No one should have to apologize for being wealthy, unless they stole the money. I don’t resent a soul who inherited his or her wealth, won the lottery or hit a jackpot in Las Vegas. And I applaud those who earned a fortune by working long and hard.
Bashing rich business people has become our new national pastime. Even TV commentators—many of whom earn a bloody fortune themselves—have the unmitigated gall to criticize someone like Mitt Romney because he made his money by “eliminating jobs.”
Anyone who has even a drop of business sense knows Mitt Romney did not make money by eliminating jobs. He had to take cost cutting measures to save companies from going under or getting them in better shape for future growth. Terminating employees was a means to an end. It happens in business all the time, even when times are good. I was terminated as a reporter for The Daily News in 1981 when the paper was on the verge of folding. The management was just doing its job. The paper survived and so did I.
Let’s say you employ a gardener to tend to your backyard, a yoga instructor to improve your balance and a dog walker to exercise your beloved Lab. One day you learn your house needs a new roof, which you’ll never be able to afford unless you cut expenses. So you terminate the gardener, yoga teacher and dog walker. They were great employees but your priority is having a roof over your head. You need to get your house in order. Mitt’s compensation was based on getting businesses in order.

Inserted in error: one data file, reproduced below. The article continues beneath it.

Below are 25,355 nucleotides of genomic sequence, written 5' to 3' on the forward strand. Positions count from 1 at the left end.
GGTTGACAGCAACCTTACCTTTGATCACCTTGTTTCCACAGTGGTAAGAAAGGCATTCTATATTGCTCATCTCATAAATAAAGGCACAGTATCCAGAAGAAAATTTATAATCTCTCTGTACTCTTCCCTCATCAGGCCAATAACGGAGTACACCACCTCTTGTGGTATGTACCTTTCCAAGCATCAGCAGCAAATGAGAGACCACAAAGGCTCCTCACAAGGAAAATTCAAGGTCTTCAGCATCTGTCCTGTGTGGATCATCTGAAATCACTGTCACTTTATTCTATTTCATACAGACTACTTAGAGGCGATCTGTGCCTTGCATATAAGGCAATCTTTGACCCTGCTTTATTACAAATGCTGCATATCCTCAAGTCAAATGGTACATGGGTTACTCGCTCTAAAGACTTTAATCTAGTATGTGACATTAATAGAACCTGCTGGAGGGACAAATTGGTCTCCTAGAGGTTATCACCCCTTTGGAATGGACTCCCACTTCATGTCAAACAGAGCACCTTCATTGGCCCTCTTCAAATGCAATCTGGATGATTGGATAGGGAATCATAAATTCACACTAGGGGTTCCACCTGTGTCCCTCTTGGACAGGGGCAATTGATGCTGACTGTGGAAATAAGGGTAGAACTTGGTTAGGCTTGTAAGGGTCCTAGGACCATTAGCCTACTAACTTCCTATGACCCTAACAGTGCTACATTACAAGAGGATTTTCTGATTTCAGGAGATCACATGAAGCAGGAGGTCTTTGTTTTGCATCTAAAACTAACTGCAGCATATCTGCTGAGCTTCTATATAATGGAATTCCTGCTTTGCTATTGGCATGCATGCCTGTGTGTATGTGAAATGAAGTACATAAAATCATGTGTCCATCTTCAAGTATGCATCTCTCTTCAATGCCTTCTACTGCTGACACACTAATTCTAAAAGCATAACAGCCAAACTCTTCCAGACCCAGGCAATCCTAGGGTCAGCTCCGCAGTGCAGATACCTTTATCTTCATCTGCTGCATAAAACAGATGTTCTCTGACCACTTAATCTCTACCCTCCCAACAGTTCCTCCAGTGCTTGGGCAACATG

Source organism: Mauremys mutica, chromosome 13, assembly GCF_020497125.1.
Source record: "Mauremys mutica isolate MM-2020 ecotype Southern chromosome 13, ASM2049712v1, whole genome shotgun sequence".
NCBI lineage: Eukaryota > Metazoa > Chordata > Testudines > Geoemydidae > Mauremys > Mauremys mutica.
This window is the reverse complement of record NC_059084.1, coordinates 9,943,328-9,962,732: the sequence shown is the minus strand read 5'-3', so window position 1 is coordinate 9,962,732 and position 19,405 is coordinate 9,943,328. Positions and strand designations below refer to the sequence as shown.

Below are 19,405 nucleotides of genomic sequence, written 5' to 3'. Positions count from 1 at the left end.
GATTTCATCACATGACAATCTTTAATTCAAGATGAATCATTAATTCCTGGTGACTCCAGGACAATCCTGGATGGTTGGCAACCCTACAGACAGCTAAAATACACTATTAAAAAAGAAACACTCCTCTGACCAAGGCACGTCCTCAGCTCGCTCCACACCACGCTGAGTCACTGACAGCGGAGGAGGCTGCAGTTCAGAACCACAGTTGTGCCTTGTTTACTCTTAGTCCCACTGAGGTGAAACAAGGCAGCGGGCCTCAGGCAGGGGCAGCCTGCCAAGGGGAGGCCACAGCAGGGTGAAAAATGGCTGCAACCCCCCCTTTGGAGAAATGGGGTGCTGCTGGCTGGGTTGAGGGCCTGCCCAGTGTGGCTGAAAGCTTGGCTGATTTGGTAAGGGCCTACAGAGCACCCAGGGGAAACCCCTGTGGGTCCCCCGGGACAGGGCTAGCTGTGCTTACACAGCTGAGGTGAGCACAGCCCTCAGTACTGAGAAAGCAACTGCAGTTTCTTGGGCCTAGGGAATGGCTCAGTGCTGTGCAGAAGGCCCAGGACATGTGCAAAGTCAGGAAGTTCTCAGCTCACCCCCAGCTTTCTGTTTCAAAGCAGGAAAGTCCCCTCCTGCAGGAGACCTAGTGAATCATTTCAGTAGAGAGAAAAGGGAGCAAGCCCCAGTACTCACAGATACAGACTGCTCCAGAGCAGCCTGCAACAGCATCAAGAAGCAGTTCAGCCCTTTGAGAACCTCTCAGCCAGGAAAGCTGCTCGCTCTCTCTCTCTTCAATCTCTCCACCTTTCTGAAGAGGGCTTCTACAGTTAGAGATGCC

Business people are no different than actors, ball players, comedians, doctors, lawyers, architects, you or I. Some of them are superb at what they do and some of them stink. A bunch of them even get paid way more than their talent would seem to merit. But if someone in a position to pay them big bucks wants to pay them big bucks, that’s their business.
Criticize Mitt because you don’t like his waffling about national health initiatives, his seeming lack of connection with the electorate, or his attitude about our military. Criticize him because you don’t think a businessman should be in the White House. But for heaven’s sake, let’s stop condemning, abusing and censuring him because someone thought he did a good enough job to pay him a lot of money.
By the way, please don’t think I’m endorsing Mitt for president just because I’m defending the way he accumulated his wealth. One has nothing to do with the other.
This is a non-partisan blog.